Tuesday, September 26, 2023

What’s the Point of Buying Business Shares?

Buying stocks is a way to diversify your savings and find more profitable investments. Also, it can be wise for investors looking for diversification and a long investment horizon—namely, five years minimum in order not to be too exposed to stock market fluctuations. Even so, buying business shares is not without risk. Before venturing into it, it is advisable to master the functioning of the stock market and understand its vagaries. Furthermore, as in any investment, the alert rule requires that you invest only the sums of money that you are ready to lose.

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Who Can Buy Business Shares?

Anyone can buy business shares. Listed securities can be acquired in two markets:

  • the primary market, on which a company is listed on the stock market and offers shares for the first time at an issue price established in agreement with the authorities responsible for regulating the market
  • the secondary market, on which investors trade shares at a price fluctuating according to supply and demand

The investor has two means at his disposal to buy business shares: invest directly, via a BEA or a securities account, or go through collective investment, through a manager who takes care of creating and managing a portfolio.

If a trader chooses to buy shares directly, the investor will manage his stock portfolio, deciding alone which securities to buy or sell. This strategy is time-consuming and involves staying informed about economic activity in the broad sense of targeted companies in particular. Since a share is nothing other than a share of the capital of a company, buying shares amounts to investing in a company and, therefore to receiving dividends if the latter makes profits. Why finance guru Warren Buffett recommends investing only in what we know, in terms of the envelope, the investor wishing to buy shares directly must have an account opened with a financial institution (bank, broker, etc.). Two main types of accounts are possible: the securities account or the PEA.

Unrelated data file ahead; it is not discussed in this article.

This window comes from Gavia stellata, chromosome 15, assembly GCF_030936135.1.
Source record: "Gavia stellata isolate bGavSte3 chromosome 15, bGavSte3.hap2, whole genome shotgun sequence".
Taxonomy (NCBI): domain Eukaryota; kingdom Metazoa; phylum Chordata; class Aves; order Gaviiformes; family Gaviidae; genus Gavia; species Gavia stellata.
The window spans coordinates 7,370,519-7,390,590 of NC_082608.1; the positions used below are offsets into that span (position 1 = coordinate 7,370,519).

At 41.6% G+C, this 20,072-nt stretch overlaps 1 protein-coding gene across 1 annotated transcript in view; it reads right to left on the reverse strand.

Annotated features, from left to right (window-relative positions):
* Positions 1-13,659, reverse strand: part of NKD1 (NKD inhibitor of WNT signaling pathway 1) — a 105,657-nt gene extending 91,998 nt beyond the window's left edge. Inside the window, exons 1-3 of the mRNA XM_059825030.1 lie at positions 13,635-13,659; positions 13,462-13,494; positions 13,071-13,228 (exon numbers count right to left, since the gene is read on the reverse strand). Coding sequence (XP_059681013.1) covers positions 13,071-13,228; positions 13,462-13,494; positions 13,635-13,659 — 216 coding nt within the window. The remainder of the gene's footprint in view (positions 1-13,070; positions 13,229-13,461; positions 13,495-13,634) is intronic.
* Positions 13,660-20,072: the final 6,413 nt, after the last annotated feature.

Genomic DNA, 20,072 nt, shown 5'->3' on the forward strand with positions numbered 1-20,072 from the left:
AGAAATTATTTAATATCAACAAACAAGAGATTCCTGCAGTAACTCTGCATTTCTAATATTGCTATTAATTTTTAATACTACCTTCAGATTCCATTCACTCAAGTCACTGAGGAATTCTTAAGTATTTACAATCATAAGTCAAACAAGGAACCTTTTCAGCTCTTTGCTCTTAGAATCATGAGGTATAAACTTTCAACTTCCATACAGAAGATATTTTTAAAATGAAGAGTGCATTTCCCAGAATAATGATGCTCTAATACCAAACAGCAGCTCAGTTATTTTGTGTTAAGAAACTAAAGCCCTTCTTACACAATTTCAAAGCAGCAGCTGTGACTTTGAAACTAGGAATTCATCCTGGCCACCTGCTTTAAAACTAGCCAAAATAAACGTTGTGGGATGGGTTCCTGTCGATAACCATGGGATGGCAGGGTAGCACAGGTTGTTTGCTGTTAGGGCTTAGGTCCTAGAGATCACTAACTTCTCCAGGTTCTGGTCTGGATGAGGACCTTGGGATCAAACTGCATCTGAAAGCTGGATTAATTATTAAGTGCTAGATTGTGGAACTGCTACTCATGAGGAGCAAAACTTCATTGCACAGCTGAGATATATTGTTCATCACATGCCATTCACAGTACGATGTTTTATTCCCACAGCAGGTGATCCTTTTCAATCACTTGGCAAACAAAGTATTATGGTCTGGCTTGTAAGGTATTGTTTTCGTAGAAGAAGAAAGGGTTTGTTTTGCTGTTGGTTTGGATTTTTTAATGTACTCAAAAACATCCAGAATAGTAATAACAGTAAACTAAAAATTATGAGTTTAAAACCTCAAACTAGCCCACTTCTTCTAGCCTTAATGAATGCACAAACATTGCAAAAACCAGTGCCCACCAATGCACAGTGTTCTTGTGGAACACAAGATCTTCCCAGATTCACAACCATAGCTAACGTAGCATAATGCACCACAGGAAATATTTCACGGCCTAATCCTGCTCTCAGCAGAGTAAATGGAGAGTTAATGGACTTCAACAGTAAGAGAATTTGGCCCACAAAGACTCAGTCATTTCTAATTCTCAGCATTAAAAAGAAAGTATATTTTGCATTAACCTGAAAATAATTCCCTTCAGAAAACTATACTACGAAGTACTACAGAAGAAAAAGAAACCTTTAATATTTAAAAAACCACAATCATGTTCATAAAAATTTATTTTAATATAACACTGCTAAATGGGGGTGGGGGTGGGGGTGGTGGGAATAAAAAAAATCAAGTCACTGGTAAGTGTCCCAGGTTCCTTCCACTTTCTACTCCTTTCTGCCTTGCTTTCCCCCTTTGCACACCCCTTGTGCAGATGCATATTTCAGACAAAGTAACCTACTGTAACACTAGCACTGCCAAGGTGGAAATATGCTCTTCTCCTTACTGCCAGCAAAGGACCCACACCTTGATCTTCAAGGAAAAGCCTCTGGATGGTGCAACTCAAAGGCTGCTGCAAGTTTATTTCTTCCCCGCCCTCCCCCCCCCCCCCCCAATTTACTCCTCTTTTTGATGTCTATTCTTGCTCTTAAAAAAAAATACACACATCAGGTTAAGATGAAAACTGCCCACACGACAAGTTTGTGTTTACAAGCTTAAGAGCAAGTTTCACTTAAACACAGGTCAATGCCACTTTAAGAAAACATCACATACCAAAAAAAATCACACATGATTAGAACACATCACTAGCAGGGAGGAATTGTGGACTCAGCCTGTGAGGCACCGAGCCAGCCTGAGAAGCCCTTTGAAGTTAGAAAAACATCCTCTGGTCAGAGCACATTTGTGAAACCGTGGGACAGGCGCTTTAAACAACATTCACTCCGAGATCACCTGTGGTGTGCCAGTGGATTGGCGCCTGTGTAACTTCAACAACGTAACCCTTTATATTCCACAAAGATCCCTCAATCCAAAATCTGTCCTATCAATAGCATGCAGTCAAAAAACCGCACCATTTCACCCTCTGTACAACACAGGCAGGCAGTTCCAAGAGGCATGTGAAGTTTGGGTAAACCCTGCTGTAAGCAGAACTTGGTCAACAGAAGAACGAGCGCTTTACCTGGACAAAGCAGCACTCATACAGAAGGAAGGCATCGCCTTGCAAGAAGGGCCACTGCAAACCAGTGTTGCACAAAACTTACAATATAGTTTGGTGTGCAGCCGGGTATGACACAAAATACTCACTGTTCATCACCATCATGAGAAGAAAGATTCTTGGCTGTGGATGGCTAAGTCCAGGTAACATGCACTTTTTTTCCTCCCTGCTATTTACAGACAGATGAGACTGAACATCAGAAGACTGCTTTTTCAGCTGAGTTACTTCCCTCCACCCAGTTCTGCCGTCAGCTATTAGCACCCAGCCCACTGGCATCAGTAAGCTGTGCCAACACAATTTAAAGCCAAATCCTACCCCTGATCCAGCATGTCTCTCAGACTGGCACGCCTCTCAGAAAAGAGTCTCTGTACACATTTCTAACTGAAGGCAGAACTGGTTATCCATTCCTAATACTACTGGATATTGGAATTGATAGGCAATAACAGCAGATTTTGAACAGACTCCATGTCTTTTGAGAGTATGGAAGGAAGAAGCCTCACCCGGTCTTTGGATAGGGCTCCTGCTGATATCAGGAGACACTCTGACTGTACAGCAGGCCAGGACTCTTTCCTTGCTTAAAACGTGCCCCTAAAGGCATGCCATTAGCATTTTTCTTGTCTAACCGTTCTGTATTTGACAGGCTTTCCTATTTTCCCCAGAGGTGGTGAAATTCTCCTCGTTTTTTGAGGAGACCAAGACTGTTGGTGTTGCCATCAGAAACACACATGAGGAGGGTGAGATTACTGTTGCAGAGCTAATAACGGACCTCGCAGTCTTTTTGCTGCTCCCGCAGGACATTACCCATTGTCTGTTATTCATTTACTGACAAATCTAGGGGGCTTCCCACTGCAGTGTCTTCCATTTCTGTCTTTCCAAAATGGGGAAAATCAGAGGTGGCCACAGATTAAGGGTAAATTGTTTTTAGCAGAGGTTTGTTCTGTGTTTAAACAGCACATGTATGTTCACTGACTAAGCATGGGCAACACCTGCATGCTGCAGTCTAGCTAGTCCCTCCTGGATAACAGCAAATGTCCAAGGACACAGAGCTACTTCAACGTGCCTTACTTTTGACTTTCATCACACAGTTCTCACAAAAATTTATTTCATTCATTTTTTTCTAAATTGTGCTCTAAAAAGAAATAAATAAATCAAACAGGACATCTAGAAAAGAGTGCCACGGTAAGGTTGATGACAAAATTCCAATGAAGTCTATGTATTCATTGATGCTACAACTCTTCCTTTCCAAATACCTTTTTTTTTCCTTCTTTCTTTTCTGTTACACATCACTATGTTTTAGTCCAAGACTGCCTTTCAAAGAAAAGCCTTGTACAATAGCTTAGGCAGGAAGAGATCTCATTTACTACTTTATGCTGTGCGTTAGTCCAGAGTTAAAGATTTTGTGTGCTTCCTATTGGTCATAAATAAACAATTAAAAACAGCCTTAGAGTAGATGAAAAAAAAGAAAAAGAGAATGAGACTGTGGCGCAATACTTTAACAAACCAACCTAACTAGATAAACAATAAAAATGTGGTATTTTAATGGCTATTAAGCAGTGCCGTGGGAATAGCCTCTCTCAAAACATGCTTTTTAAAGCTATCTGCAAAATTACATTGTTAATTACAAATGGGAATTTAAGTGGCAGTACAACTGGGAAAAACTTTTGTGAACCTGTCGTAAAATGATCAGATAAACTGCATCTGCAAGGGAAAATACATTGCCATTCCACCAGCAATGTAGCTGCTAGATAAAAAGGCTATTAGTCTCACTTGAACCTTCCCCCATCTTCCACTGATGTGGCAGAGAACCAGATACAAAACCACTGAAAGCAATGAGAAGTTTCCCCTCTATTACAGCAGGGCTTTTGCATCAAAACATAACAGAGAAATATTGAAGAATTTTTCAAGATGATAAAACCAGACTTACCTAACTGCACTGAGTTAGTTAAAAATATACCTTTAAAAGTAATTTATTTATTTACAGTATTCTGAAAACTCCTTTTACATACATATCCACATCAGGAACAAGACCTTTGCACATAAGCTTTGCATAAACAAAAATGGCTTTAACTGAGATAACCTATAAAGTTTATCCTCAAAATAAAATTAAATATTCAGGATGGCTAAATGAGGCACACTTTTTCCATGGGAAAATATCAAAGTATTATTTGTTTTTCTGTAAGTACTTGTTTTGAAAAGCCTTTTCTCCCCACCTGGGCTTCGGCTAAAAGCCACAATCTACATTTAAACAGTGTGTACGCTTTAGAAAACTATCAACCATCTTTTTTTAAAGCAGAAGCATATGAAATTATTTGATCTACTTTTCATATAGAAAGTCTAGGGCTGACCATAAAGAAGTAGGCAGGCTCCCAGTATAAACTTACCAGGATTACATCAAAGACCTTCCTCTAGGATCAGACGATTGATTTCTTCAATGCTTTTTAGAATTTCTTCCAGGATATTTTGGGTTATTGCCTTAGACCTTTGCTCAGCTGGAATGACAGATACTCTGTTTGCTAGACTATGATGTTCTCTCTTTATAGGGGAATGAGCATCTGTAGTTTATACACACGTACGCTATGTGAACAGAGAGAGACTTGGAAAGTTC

Like life insurance, securities accounts involve account maintenance fees, which must be kept in mind when choosing the best offer offered by establishments. Similarly, brokerage fees are charged to the investor for each stock market order placed with the intermediary, that is to say, each request to buy or sell for a specific action. However, collective investment also incurs costs since the investor must then pay entry fees and running costs.

Buy Business Shares Through a Low-Cost Broker

The rise of the Internet has allowed the emergence of low-cost online brokers. They offer to execute all trading orders placed online from a computer, tablet, or smartphone. Most low-cost brokers have meager commissions, usually less than $20.

Some even offer to acquire shares at no additional cost under certain conditions. Indeed, other transactions may prove to be profitable, the treatment of dividends for example.

Low-cost online brokers allow individuals to manage their portfolio themselves while benefiting from advice and tools to help securities research. However, it is necessary to open an account, and make a deposit that the broker will invest in the securities chosen by his client. The minimum amount of this deposit varies between $500 to $1000.

The chosen intermediary must have a license and be authorized to operate.

Buy Business Shares Through a Full-Service Broker

Full-service brokers offer identical services to those of their low-cost counterparts. However, having their commission, they encourage their customers to buy, as to sell shares, even if it is not necessarily in their interest.

Extreme vigilance is therefore very advised, despite the advantages of the offers of full-service brokers (market analysis, paid streaming tools to see the evolution of shares in real-time, etc.). Beginning shareholders, in particular, are urged to pay extra attention.


Buying your first stock should be the beginning of a lifelong adventure of successful investment. If things turn wrong, keep in mind that every investor passes through rough patches. To come ahead in the long run, you have to invest in mutual funds, concentrate on things you can take control, make sure you have the right tools, and choose the proper brokerage account.